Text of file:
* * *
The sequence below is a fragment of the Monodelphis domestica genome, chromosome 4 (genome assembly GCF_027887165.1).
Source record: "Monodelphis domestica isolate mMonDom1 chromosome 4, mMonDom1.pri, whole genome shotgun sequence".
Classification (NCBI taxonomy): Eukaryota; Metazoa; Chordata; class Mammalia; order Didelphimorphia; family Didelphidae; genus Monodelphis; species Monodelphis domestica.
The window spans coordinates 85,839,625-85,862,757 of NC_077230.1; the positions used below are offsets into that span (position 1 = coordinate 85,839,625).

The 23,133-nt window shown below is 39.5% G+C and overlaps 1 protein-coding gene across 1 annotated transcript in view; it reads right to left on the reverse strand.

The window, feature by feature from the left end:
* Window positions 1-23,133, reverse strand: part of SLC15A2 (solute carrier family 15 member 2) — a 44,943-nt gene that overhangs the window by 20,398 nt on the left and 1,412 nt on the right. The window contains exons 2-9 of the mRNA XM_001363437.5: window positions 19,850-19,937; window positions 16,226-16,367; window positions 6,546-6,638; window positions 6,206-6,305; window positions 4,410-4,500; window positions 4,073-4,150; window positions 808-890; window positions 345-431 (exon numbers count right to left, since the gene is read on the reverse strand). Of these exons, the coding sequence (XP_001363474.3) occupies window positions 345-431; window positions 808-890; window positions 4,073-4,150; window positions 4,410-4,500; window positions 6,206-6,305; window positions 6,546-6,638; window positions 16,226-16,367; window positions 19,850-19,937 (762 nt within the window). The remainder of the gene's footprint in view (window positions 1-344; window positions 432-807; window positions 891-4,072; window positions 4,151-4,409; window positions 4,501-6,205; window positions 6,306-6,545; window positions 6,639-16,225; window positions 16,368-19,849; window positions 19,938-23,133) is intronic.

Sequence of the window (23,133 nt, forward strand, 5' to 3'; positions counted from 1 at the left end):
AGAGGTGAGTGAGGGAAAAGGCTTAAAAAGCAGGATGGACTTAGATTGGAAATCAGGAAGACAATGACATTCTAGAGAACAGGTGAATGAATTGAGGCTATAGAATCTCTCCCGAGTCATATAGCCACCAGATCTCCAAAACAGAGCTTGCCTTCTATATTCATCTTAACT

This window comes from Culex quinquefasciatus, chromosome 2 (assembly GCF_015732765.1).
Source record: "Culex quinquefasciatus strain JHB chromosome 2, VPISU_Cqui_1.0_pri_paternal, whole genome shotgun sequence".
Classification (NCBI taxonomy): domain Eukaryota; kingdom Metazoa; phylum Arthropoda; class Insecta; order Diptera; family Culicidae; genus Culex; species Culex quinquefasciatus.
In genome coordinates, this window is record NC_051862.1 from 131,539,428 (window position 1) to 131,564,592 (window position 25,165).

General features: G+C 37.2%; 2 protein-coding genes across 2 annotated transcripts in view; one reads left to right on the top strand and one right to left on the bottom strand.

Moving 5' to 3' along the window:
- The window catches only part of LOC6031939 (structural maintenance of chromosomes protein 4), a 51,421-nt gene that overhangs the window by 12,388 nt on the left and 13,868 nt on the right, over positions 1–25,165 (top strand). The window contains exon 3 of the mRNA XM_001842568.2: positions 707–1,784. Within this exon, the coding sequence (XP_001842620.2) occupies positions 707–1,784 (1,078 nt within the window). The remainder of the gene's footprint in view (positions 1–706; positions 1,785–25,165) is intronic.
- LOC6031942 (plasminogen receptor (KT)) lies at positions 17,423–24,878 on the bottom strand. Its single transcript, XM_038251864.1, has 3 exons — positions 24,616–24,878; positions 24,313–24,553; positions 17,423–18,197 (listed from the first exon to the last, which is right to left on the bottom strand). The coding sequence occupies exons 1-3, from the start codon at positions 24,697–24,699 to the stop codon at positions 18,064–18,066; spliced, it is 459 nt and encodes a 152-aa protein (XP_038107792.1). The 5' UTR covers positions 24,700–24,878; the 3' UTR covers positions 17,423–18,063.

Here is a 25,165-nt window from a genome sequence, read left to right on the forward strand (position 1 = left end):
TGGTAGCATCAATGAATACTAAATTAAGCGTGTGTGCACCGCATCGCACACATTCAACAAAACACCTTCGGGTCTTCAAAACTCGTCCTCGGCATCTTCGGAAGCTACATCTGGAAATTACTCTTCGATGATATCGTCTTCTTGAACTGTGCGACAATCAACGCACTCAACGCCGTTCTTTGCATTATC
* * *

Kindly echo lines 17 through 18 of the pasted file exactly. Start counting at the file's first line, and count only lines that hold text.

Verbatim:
- LOC6031942 (plasminogen receptor (KT)) lies at positions 17,423–24,878 on the bottom strand. Its single transcript, XM_038251864.1, has 3 exons — positions 24,616–24,878; positions 24,313–24,553; positions 17,423–18,197 (listed from the first exon to the last, which is right to left on the bottom strand). The coding sequence occupies exons 1-3, from the start codon at positions 24,697–24,699 to the stop codon at positions 18,064–18,066; spliced, it is 459 nt and encodes a 152-aa protein (XP_038107792.1). The 5' UTR covers positions 24,700–24,878; the 3' UTR covers positions 17,423–18,063.

Here is a 25,165-nt window from a genome sequence, read left to right on the forward strand (position 1 = left end):